Happy New Music Friday, and welcome to the Hack Music Theory show! So, today Tom Morello dropped his new single “Rabbit’s Revenge” (from upcoming album "The Atlas Underground"), which I’m super stoked about, as I’ve been a massive Tom Morello fan ever since I first heard Rage Against the Machine back in 1992. And also, I’ve actually had the monumental honour of working with Tom Morello on a song of mine. Alright, back to Tom’s new single. It’s a really cool crossover of electronic, hip-hop and rock, as it’s a collaboration with producer Bassnectar, and rappers Big Boi and Killer Mike. Now, this song sounds both slow and fast at the same time, and Tom’s riff sounds super gangsta! So, how did they do that? The answers comin’ up. But first… Tea! Alright, now it's time to open your DAW to hack music theory!
1:17 - DRUMS - Bassnectar
There are two main characteristics that give “Rabbit’s Revenge” its unique flavour. The first is that the song feels simultaneously slow and fast. How did they pull off this sorcery? Well, the song’s tempo is 88 BPM (which is relatively slow), and Bassnectar has a huge hip-hop beat going, with a backbeat snare. However, Tom is playing a 16th-note riff on his guitar over the top, which sounds relatively fast. And what connects these two elements, is the 16th-note pattern on the hi-hats. This hack results in the song feeling slow and fast at the same time, and it’s used to connect slow drums with fast melodies in many genres, from nu skool hip-hop to old school death metal. Right, so to make this kinda beat, start by setting your grid to 16th notes. Then, throw in closed hats on all the 16th notes. Then next, slap a snare on beat 2 and beat 4. And then finally, we’re gonna kick beat 1, beat 2+ and beat 3+. And it sounds like this!
2:26 - GUITAR - Tom Morello
The second distinctive characteristic in “Rabbit’s Revenge”, is Tom’s guitar riff (man sound gangsta!). How does Tom create this super edgy sound? Well, he’s using two non-diatonic notes, which are notes that are not in the scale, and therefore sound rather dissonant. This song is in the key of D minor, which contains the notes: D E F G A B♭ C, but in the main riff, Tom also plays an E♭ (which is the ♭2) and a C♯ (which is the 7). These “anti-scale” notes give the song its anti-establishment feel. Alright, so the first thing you’ll notice about this riff, is the two layers. Tom’s in drop-D tuning, so this main riff is centred around a ping-ponging between that low D and the D an octave higher. So, start writing your riff by simply coming up with an interesting rhythm between the low D and the high D. Then, move some of your high Ds up to E♭ and E, and move some down to C♯ and C. Then lastly, we moved a few of our low Ds up a semitone to E♭, for extra gangsta dissonance. And we’re done!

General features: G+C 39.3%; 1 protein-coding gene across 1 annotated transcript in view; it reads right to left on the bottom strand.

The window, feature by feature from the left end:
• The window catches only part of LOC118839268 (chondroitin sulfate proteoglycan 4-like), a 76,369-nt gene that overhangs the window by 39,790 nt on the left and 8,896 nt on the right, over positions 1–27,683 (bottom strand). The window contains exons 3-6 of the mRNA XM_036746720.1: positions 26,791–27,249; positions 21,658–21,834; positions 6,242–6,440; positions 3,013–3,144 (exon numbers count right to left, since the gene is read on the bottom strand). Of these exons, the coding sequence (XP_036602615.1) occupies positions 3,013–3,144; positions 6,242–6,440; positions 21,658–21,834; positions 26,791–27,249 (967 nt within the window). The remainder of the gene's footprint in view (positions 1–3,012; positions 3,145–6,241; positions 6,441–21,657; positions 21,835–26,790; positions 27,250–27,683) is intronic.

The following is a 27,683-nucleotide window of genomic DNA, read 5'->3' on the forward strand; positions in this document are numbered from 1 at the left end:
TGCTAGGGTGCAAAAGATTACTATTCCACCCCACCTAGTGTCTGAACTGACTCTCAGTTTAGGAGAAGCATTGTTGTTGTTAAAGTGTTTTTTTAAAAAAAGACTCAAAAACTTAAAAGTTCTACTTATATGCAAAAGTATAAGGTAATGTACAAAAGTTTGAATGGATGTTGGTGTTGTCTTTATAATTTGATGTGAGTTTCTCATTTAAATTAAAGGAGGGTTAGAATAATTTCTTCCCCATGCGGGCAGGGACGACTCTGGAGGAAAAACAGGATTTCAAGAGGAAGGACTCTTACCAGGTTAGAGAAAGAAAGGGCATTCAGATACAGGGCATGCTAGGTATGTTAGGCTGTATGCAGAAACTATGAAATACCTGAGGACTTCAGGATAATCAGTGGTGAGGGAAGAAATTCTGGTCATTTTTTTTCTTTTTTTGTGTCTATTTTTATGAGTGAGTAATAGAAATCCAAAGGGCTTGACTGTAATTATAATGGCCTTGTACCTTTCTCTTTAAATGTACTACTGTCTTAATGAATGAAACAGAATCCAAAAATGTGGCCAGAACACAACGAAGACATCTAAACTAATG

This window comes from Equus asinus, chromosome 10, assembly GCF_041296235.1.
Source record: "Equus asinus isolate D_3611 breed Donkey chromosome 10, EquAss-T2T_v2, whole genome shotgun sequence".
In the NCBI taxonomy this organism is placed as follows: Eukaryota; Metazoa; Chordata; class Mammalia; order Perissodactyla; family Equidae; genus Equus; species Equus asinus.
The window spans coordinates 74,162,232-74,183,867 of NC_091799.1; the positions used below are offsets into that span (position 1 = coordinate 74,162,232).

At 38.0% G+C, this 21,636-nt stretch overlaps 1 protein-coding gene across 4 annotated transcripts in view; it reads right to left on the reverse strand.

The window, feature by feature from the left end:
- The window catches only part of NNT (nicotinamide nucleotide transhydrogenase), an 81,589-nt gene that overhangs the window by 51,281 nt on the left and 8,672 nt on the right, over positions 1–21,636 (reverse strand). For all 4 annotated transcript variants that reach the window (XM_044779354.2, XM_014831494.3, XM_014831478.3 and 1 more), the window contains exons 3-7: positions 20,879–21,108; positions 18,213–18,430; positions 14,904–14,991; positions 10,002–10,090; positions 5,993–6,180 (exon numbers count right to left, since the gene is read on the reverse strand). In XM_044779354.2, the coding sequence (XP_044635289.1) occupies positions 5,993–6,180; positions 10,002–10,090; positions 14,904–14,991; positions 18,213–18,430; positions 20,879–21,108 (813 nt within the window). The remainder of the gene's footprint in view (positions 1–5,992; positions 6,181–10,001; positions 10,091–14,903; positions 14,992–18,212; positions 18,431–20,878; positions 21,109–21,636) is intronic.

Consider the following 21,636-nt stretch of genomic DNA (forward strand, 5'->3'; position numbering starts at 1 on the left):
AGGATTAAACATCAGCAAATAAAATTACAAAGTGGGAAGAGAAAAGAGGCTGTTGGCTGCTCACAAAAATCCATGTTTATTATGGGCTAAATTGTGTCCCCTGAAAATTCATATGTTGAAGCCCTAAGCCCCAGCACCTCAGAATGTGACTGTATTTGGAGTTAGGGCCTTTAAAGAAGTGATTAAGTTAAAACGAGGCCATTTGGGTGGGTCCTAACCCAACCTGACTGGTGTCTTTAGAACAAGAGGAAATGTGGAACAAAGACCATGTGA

Remember, we intentionally wrote our example to be very similar to the original song, but we did that for the sake of this lesson. So, instead of copying Tom, please explore how you can use these hacks creatively with your own musical personality, so it sounds like you! Also, quick question. Do you struggle to finish your music? If you answered yes, then we can help you. Yes indeed we can, just check out our cutting-edge online apprenticeship course, where you’ll learn how to make new sections for existing sections, how to transition between sections (even when they’re in different keys), and most importantly, how to finish your songs. If that sounds useful to you, the head on over to: HackMusicTheory.com/Apprenticeship. Alright, that’s it! We really hope you found this video helpful, and if you did, subscribe and hit the bell to get notifications. Also, we believe in sharing our knowledge for free. Please pay it forwards by teaching these hacks to a friend, so they can benefit from this lesson as well. I’ve been teaching music theory for 24 years, so I can safely say that the best way to learn something, is to teach it to someone else. So, go forth and teach! And on that note, thanks for joining the Hack Music Theory revolution. We’ll see you next New Music Friday!
Kate & Ray Harmony (AKA Revolution Harmony)
Music Teachers & Producers in Vancouver BC, Canada
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Hack Music Theory is the pioneering notation-free method for making great music. Taught by award-winning music lecturer Ray Harmony, and his protégé (and wife) Kate Harmony, from their studio in Vancouver BC, Canada. Ray is the author of critically-acclaimed book series "Hack Music Theory", and has made music with Serj Tankian (System of a Down), Tom Morello (Rage Against the Machine), Steven Wilson (Porcupine Tree), Ihsahn (Emperor), Kool Keith (Ultramagnetic MCs), Madchild (Swollen Members), and many more. Kate has the highest grade distinction in Popular Music Theory from the London College of Music, and is the only person on the planet who's been trained by Ray to teach his Hack Music Theory method! While these Hack Music Theory YouTube lessons teach music theory for producers and DAW users, they are designed to accommodate all music makers (songwriters, guitarists, etc.) and all genres, from Electronic Music to R&B, Pop to Hip-Hop, Reggae to Rock, EDM/Dance to Metal (and yes, we djefinitely Djent!).
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